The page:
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Think again. According to this week's 60 Minutes on CBS, none of this is probably true.
Are you one of the 40 million or 20 million?
According to one expert, 40 million of our credit reports contain errors and 20 million have errors so serious that they could be affecting peoples’ credit ratings. This suggests that one in four Americans have errors in their credit reports.
Do you review your reports regularly?
There are only three credit reporting bureaus. They are TransUnion, Equifax and Experian. If you are not getting and reviewing your reports from the three on a regular basis, you may be making a serious mistake. The odds are that at least one of your reports contains an error or maybe even multiple errors. You can get your reports free once a year by contacting each of the three bureaus or you can get them simultaneously – again free – at the website www.annualcreditreport.com.
It’s unlikely anyone will ever see your letter of dispute
The same expert said that if you file a letter of dispute, it's highly unlikely that anyone will ever see your letter who has the authority to do something about it.
Here's what typically happens
Here, at least according to 60 minutes, is where things really get shocking. Let's suppose you do find an error. You dispute it by sending a letter to the relevant bureau’s PO box. The bureau is supposed to then contact the company that reported the transaction and ask for proof that the information is accurate. However, this is apparently a bunch of baloney. Again, according to CBS's 60 minutes, all letters mailed to the three bureaus’ PO boxes are sent offshore to places such as India and Chile where people simply give them a two digit code and that's basically the end of it. In other words, no one who could do something about fixing the error will ever see your letter.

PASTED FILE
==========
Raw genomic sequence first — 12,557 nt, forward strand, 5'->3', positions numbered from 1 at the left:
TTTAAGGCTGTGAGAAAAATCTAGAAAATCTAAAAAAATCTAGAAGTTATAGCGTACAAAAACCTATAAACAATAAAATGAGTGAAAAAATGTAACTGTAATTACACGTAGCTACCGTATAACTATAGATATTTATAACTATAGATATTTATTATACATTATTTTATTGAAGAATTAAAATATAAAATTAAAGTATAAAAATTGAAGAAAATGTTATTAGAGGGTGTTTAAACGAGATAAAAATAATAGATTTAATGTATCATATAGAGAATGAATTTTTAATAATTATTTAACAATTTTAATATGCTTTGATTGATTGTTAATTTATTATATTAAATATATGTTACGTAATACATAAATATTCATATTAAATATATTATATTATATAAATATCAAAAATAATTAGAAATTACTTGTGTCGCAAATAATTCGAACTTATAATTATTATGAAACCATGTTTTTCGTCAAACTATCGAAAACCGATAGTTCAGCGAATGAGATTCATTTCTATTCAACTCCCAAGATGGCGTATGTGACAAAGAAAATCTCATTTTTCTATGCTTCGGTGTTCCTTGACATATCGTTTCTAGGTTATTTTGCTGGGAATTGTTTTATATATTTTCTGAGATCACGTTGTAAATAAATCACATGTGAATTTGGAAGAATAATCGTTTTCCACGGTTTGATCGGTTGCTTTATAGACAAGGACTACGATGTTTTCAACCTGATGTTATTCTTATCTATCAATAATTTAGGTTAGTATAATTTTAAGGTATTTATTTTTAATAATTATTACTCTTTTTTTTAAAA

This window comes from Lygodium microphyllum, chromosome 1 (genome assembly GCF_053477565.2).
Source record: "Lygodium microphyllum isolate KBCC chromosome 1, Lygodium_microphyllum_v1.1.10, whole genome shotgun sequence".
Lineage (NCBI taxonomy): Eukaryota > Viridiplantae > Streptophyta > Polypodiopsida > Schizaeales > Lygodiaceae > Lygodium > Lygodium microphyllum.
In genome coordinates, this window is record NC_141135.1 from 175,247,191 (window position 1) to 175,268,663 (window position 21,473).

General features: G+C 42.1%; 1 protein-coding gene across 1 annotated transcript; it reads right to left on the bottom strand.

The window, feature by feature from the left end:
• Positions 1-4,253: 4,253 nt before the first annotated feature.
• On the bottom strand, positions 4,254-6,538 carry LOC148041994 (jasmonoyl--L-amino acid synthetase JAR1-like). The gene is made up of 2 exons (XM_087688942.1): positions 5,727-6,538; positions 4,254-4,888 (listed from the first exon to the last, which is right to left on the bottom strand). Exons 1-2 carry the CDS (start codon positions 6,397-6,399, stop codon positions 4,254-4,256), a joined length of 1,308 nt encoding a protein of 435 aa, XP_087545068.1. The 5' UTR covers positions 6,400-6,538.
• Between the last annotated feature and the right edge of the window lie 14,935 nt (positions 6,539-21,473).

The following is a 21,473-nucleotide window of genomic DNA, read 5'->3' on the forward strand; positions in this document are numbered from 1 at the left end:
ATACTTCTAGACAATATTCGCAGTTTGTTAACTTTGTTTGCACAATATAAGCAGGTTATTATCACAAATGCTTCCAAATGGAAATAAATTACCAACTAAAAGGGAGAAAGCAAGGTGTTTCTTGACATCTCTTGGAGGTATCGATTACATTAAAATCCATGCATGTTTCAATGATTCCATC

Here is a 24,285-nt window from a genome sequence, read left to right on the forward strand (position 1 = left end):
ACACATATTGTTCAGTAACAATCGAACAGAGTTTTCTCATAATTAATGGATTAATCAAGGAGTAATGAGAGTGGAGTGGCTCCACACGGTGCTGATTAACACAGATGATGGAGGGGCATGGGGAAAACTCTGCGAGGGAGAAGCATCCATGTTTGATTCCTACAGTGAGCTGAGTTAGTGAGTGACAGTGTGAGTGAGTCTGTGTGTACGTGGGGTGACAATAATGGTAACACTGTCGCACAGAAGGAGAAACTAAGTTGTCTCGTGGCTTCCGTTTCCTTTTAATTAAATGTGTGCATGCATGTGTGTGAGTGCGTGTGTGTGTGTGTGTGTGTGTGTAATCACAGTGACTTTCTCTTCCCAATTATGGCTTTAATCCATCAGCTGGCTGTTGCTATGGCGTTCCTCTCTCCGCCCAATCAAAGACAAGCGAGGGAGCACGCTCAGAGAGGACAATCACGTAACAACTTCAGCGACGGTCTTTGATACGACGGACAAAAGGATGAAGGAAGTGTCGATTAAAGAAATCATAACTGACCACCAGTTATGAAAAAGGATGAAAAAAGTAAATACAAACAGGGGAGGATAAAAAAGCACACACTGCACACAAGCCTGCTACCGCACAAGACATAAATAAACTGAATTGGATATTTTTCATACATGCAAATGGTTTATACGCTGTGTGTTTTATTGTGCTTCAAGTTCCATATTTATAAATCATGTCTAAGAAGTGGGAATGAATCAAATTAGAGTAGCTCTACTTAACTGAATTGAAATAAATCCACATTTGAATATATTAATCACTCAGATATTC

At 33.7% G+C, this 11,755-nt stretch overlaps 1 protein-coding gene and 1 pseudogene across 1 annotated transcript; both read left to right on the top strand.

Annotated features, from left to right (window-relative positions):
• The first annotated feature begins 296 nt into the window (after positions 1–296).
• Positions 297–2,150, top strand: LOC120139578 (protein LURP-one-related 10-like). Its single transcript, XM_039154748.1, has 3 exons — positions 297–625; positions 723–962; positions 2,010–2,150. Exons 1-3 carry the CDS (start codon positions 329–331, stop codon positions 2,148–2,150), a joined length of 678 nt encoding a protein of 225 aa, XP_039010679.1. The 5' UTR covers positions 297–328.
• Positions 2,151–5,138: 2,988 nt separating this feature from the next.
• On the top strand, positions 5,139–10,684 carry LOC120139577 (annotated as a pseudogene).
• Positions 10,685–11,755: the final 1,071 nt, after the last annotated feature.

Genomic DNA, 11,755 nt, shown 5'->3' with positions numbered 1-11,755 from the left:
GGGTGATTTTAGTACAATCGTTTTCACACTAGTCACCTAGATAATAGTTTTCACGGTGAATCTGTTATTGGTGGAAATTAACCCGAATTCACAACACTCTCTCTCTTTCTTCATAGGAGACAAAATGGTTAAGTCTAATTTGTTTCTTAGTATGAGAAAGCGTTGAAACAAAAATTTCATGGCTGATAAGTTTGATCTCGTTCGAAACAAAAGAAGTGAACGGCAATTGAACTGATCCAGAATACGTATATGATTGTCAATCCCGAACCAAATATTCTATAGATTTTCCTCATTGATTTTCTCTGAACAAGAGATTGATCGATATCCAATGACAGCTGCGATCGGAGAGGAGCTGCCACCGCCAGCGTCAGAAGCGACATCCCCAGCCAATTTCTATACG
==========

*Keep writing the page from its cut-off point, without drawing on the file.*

Not the same credit report as you see
The program also had evidence that the credit report that's sent to you by the credit bureaus is not the same as the ones they send to creditors. You could review your report, find nothing wrong and believe you’re in good standing. But your creditors could be seeing different information. You might be turned down for credit and never know why.
An American horror story
As evidence of how bad this can get, 60 minutes showcased the horror story of a woman who was unable to get any credit because one of the three bureaus had mistaken her with another woman who had a very bad credit history. This woman spent years doing everything possible to get the problem corrected but to no avail. She ultimately had to get an attorney and sue the credit bureau, which settled with her for “an undisclosed amount”.
The moral of this story
While everything 60 Minutes revealed may not be totally true (it does tend to exaggerate), there is a moral to this story. It's that you need to stay on top of your credit report. If you do find an error, your best option might to be contact the company that reported it instead of the credit bureau. Beyond that, you best option is to just hope there are no serious errors in your credit reports.
Stay on top of your debt
It's also important to stay on top of your debt because if it gets out of control, this will have a very negative effect on your credit score. Contact us if you're having a serious problem with debt and let us explain how debt settlement could help. We charge nothing up front so you have nothing to lose.